Estyn found that the operational and partnership plans do not consistently identify relevant outcome measures and milestones to enable officers to track progress, accountability and performance effectively, and performance management arrangements in the education directorate are not robust enough to sustain and drive improvement.  


In short, not only do both these reports give clear continued cause for concern in relation to the management, governance and oversight of safeguarding arrangements, but they indicate a lax corporate culture which not only fails to provide sufficient scrutiny or leadership, but also fails to support front line staff.  Most significantly it is clear that this lack of corporate governance extends beyond the realms of safeguarding and educational standards.

The WAO report does not make any further recommendations to Pembrokeshire County Council.  It does, however, recommend that the Welsh Ministers make a formal offer of support to address these wider weaknesses.  We are legally required to offer such support before we formally intervene in these areas, but we are not ruling out intervention if necessary in the future, or if the Council does not respond positively to our offer of support. 

The Estyn and WAO reports are both consistent and damning. Pembrokeshire, despite significant support from Government, has not done nearly enough to establish robust delivery procedures, or to assure itself about standards of practice.  The authority does not always ensure that people who make decisions are accountable for them, or that those decisions are subject to open and effective scrutiny.  Furthermore, it responds badly to criticism, even when that criticism is well-intentioned and well-evidenced.   These are basic failures for a democratic organisation and merit a firm, prompt and coherent response from us.  The Council’s deficiencies are putting services in Pembrokeshire at unacceptable risk.  If the Council cannot address these issues, then we will.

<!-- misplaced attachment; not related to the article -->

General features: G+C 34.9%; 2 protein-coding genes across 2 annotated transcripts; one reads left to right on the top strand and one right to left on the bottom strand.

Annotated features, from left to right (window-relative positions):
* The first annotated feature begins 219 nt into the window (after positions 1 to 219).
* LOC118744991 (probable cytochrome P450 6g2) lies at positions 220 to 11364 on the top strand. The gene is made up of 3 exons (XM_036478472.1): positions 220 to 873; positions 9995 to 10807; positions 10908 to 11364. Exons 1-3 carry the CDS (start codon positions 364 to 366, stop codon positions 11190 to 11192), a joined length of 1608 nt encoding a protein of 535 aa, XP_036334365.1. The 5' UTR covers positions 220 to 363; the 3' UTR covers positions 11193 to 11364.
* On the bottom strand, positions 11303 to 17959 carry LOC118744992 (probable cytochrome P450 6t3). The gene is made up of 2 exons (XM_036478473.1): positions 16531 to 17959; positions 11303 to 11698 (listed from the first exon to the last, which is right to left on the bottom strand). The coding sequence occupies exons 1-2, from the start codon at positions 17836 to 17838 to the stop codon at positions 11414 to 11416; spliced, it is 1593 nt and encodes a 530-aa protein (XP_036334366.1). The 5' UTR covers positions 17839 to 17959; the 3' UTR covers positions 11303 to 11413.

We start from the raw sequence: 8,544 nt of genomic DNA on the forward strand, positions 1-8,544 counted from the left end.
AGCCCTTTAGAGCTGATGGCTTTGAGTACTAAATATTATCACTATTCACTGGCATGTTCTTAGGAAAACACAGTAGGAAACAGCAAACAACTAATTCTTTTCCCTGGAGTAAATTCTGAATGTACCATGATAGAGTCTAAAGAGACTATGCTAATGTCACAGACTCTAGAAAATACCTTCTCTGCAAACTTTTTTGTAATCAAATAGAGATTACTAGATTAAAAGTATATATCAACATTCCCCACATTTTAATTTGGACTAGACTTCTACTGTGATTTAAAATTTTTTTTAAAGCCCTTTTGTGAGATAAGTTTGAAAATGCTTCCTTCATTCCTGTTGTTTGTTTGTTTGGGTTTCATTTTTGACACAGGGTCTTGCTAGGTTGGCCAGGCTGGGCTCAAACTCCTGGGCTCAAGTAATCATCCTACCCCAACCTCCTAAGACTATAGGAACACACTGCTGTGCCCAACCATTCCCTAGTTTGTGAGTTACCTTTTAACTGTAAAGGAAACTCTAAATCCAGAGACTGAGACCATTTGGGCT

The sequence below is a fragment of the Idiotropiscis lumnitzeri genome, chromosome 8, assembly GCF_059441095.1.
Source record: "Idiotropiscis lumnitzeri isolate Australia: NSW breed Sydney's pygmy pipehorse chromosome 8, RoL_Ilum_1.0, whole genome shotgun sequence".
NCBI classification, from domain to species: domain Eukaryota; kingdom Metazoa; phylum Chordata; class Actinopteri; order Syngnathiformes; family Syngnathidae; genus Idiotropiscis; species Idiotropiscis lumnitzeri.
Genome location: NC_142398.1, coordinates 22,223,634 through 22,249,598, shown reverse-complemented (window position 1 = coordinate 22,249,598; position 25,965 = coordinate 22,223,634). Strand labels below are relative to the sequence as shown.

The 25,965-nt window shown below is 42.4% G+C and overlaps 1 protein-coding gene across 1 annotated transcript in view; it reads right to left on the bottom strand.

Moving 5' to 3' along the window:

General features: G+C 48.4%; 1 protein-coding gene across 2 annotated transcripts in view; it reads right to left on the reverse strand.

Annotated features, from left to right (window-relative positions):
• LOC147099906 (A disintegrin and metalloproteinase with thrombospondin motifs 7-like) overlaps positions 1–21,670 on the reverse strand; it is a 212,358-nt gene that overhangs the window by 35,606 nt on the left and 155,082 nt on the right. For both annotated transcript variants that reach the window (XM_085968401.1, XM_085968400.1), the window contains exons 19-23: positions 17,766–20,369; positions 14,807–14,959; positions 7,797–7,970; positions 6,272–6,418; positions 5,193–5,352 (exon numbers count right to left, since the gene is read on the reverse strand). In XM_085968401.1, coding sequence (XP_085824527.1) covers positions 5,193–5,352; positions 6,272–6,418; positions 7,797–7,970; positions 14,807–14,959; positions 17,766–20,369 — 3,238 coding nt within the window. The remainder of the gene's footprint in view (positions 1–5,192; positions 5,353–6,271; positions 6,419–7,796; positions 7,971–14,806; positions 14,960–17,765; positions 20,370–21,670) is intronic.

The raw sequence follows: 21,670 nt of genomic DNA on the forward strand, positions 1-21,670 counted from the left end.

Given the unacceptable nature of the situation our priority must be to put in place adequate support and challenge to realise improvements as quickly as possible.  


The failings identified are not limited to a single area of service delivery.  While they reflect both corporate weaknesses and serious failings in the education service, the failures in safeguarding are a very visible symptom of deeper cultural and governance problems in the authority. 

The response of the Welsh Ministers, therefore, needs to address the wider issues and improve the corporate position of the authority.  It will also need to ensure that improvements and changes being introduced in relation to safeguarding and educational outcomes for children and young people are implemented quickly and have a real impact on the ground.  

We must now see long term sustainable improvement which is embedded within the culture and practice of the authority at every level.

We will be working closely together over the coming weeks to consider our response to these reports and we will have further discussions with the Deputy Minister for Children and Social Services.  We will of course finalise our proposed arrangements as quickly as possible, and ensure that necessary action is taken urgently.  


The Pembrokeshire Ministerial Board will remain in place for the next few months to ensure continued support in relation to improving safeguarding in the authority and also to help in any transition to new support arrangements when these are agreed.


We will provide the Assembly with full details of our response to these reports in the new year.

This statement is being issued during recess in order to keep members informed.  Should members wish me to make a further statement or to answer questions on this when the Assembly returns I would be happy to do so.